The Stockholm-based duo has known each other since they were about ten years old and always been making stuff together. So, in that sense, the company started long before Atelier Saman Amel was established in 2012.
— We started sewing garments — ties, shirts, and jackets — on a small scale by ourselves, says Dag Granath. After I had studied tailoring for three years, we started to visit Italy frequently to learn more about their approach to tailoring. We launched our atelier offering custom made tailoring in 2015 which was hence our first year in real action.
Tailoring has been associated with formality and expressing hierarchy in the workspace. Today, as fewer situations demand a formal way of dress people, clients are looking for other things from their tailoring.
— It [the client] can be a 20-year-old artist or a 60-year-old banker. That’s what I am most happy about: that our stuff appeals to a broad variety of people, says Granath.
Today, they launch a special capsule for Mr Porter.
— When they reached out to us, we were particularly glad to hear that we share a common value set as well as an analysis of what tailoring is today and what it will become. Mr Porter realizes that tailoring and what function tailoring fills for a modern man is changing. They want to be part of that process, as do we.
Which are the highlights in the collection?
— I am particularly happy seeing the collection as a whole and how well the pieces can be worn separately and mixed up together. The off white linen/wool/silk jacket is a must in the Atelier Saman Amel clients’ wardrobe. It is much more versatile that one might think, although it is a step outside of a lot of guys’ comfort zone. The black wool/mohair dinner jacket that can be worn with faded denim or as a tux jacket alike is another piece I am particularly glad to show. It is the perfect balance of sexy and elegant. Lastly, I want to highlight the wider leg trouser, crafted from a unique canvas cotton fabric that has a beautiful texture to it.
This September, Atelier Saman Amel has their first trunk show in New York.
— Visiting us at our trunk shows is a way for us to give the client a personally curated experience of what Atelier Saman Amel is about. During trunk shows, we build customized fits for each and every client and hopefully we can build strong relationships that will last for many years. Over the past few years, we have had a great deal of clients from NYC and elsewhere in the US that has been travelling to meet with us in London, Seoul or Stockholm so it only felt natural to extend our services to the city. We are very grateful to have had such a great reception there before even coming over. We are still relatively unknown to the greater public outside of the tailoring scene. In NYC, we hope to change that.
Norway highlights equality on its Constitution Day
Today marks both the Norwegian National day and the International Day against Homophobia, Transphobia and Biphobia.
May 17 has been the Norwegian National day since 1814, the year the Constitution of Norway was signed at Eidsvoll. Constitution Day is traditionally associated with children’s parades, Norwegian flags, marching bands, russ students, traditional costumes known as bunad and loads of ice cream and pølser (hot dogs).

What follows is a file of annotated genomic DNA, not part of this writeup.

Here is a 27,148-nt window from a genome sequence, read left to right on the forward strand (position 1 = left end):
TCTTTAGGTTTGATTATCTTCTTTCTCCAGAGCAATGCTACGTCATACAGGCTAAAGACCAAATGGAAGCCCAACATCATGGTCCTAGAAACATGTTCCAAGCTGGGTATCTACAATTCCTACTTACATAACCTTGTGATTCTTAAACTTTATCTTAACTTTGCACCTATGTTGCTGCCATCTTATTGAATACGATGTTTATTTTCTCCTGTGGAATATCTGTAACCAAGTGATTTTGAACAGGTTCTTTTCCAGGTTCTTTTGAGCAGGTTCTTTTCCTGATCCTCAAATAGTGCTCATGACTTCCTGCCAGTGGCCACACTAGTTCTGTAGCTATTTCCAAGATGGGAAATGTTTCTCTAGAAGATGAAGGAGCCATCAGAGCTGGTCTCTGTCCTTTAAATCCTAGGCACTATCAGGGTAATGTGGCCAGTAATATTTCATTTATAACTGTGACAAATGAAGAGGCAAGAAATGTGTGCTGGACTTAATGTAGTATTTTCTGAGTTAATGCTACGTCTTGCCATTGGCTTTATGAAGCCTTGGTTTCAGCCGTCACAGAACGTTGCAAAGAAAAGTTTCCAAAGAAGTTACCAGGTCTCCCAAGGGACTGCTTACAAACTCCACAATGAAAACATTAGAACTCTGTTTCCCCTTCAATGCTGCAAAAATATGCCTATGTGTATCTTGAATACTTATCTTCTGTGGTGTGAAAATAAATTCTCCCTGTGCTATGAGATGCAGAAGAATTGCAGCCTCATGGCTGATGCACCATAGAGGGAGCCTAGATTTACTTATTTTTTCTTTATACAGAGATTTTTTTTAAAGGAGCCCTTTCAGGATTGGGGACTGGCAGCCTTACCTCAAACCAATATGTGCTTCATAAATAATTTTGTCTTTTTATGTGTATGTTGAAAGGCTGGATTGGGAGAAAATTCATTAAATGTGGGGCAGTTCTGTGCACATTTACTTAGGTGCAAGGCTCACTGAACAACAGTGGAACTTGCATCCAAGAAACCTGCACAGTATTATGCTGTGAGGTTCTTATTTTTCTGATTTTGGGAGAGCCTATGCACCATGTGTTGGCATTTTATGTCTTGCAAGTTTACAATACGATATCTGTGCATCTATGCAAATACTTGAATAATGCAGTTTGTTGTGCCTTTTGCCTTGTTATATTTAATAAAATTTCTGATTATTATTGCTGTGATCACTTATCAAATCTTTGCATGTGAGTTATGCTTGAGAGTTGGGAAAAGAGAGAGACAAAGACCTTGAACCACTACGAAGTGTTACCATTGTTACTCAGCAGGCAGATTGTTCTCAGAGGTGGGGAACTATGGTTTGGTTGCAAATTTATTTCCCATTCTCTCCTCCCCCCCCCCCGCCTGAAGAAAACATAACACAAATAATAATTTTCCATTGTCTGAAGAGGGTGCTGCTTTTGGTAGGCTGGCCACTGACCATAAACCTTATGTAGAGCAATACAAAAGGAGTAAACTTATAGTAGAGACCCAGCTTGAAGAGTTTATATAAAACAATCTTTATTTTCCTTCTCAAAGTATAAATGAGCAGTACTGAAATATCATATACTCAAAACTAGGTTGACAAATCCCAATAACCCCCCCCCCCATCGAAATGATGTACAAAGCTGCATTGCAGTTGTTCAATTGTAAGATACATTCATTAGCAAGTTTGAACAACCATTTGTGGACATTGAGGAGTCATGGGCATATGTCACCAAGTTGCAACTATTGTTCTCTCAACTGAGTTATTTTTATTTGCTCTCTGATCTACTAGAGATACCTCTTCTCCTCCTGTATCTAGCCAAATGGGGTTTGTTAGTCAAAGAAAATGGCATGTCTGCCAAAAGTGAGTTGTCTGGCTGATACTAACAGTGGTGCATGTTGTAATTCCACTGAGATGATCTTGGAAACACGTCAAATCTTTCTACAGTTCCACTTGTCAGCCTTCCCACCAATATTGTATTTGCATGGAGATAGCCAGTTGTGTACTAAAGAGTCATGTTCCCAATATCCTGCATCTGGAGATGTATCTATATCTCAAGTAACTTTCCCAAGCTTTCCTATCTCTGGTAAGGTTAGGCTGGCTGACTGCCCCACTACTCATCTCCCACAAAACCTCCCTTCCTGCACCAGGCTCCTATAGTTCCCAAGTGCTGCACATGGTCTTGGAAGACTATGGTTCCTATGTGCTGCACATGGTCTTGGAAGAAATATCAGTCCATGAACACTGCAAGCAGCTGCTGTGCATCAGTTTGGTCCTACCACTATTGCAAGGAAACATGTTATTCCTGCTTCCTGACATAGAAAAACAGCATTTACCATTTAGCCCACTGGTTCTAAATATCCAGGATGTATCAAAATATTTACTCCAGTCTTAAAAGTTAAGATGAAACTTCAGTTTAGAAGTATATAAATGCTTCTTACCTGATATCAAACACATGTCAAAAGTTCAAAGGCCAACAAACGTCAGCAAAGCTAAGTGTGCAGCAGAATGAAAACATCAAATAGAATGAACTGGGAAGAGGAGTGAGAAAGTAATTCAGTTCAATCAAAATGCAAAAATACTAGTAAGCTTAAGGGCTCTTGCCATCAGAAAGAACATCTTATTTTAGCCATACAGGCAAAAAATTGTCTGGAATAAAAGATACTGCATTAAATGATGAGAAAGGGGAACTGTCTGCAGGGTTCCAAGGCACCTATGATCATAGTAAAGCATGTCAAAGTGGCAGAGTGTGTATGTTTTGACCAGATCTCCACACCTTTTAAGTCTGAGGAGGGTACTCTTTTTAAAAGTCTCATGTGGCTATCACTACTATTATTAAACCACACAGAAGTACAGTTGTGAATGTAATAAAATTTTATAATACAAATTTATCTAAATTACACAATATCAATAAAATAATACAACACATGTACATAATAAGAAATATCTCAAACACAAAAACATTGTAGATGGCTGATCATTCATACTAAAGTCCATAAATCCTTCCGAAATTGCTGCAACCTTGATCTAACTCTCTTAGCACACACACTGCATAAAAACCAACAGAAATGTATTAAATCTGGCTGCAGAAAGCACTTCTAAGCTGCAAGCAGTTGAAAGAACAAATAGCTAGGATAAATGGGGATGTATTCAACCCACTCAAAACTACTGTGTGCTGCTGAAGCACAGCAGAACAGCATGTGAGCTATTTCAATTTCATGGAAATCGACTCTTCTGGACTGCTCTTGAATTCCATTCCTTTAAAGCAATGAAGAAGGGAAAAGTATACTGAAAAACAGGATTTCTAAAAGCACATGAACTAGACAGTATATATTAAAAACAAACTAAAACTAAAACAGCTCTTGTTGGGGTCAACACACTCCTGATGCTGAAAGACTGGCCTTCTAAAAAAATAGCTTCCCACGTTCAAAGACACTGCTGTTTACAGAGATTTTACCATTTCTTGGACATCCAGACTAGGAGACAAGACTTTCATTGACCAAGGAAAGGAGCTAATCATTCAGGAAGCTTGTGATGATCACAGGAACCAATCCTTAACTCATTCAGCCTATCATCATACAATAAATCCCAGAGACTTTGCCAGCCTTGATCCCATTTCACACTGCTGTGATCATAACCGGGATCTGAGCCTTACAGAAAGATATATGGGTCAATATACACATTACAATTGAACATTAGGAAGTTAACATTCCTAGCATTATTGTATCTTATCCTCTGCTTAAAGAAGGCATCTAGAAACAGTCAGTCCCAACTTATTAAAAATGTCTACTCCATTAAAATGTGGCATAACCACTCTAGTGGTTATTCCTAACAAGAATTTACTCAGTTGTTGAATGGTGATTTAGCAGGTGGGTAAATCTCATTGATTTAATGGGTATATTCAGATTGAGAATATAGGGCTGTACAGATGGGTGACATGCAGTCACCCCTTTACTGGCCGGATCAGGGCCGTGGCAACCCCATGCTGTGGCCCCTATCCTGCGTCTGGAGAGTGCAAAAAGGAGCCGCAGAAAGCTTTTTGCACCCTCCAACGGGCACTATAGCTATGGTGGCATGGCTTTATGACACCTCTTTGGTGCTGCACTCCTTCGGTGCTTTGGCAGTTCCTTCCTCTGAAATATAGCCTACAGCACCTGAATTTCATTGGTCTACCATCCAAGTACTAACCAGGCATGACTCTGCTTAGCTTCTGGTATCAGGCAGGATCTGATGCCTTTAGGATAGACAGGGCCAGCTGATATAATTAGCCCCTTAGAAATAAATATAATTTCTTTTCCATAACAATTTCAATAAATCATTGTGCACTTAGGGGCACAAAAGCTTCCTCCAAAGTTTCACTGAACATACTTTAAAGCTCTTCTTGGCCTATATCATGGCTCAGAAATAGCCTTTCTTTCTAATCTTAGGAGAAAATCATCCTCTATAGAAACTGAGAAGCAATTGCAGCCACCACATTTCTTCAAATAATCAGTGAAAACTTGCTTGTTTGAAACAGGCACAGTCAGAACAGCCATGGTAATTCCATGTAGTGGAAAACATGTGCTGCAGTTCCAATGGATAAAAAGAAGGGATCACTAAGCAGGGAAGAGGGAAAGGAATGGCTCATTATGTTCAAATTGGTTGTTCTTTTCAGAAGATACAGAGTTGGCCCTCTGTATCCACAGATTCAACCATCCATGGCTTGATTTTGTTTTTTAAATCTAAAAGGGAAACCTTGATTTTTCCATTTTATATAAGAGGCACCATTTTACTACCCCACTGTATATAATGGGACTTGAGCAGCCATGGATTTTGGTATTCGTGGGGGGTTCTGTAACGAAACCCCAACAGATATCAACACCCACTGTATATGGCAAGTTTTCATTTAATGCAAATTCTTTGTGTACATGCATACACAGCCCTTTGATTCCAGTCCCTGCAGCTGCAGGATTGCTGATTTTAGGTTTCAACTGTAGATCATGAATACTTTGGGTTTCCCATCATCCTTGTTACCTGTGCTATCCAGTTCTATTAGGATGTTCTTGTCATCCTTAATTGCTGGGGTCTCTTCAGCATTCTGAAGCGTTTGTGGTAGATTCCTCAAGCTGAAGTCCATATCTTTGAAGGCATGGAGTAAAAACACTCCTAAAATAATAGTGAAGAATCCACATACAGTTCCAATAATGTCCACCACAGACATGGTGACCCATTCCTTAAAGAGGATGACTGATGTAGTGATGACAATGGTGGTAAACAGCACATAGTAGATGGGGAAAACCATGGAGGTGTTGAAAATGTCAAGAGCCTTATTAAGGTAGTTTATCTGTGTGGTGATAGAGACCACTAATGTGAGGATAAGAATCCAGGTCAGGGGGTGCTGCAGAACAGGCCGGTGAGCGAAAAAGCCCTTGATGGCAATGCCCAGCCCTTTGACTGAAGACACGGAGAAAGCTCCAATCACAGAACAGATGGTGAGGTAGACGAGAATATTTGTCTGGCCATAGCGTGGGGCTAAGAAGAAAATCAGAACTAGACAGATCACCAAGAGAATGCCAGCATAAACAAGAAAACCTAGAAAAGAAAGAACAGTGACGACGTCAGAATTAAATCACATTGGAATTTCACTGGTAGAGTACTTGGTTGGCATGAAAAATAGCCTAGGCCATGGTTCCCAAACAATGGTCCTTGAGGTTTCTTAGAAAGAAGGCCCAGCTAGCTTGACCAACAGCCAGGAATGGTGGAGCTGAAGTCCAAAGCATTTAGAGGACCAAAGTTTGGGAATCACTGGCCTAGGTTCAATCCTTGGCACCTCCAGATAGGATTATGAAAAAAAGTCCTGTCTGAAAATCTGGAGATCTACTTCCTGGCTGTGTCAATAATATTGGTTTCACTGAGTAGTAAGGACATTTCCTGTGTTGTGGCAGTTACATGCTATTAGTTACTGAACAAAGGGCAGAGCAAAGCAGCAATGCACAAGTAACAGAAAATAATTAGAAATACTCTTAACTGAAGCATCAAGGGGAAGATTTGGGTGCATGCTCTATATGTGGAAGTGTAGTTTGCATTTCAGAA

On a very special day for Norwegians and fans of Norway from all over the world, Visit Norway changes its logo to the colours of the rainbow and “Powered by Equality”, in order to raise awareness on LGBTIQ rights for the International Day against Homophopia, Transphobia and Biphobia.
From the 13th May to the 15th May, a few days before Constitution Day, Oslo hosted the IDAHOT+ Forum 2019 focusing on LGBTIQ policies and challenges. The conference included a Nordic ministerial meeting hosted by the Norwegian Minister of Culture and Equality, Trine Skei Grande. The 34 countries that make up the network all signed a joint decleration with a call for a renewed commitment from the Council of Europe and its Committee of Ministers, from the EU institutions and from European states to further work for LGBTI rights and inclusion.
Norway is currently the fourth best country in the world for LGBTIQ rights, according to ILGA Europe and the second best country in the world when it comes to gender equality.
Not everything is perfect, though. This is the reason why Visit Norway raises the rainbow flag together with the Norwegian flag on Constitution Day. Because we are proud of the Norwegian values and democracy, and of all people living in our country, no matter orientation.
As His Majesty King Harald V of Norway declared in his speech from 2016:
“Norwegians are girls who love girls, boys who like boys, and girls and boys who are fond of each other. (…) When we in our national anthem sing; “Yes, we love this country,” we must remember that we also sing about each other. For it’s we who make up the country. Therefore, our national anthem also is a declaration of love to the Norwegian people.”
— We are proud to see how far the Norwegian society has come in terms of equality. With this initiative on Constitution day, Visit Norway wishes to stress that there are still challenges to overcome. Norway is a country that welcomes everyone, no matter who you love, says Bente Bratland Holm, Director Visit Norway.
Luke Edward Hall x Svenskt Tenn
The LUKE EDWARD HALL x SVENSKT TENN exhibition shows one interpretation of the artist and designer Luke Edward Hall’s studio and creative work. An interior design collection, exclusively designed for Svenskt Tenn with colourful motifs and Hall’s characteristic faces in watercolours, is being launched here.
The 29-year-old London-based artist and designer Luke Edward Hall founded his studio in 2015. Since then, there has been a succession of prestigious assignments, such as collaborations with Burberry, Christie’s and the Royal Academy of Arts. The collection for Svenskt Tenn contains a pair of products that will be included in the range, as well as limited edition bags, cushions, ceramics and lampshades that are all designed in Hall’s characteristic style.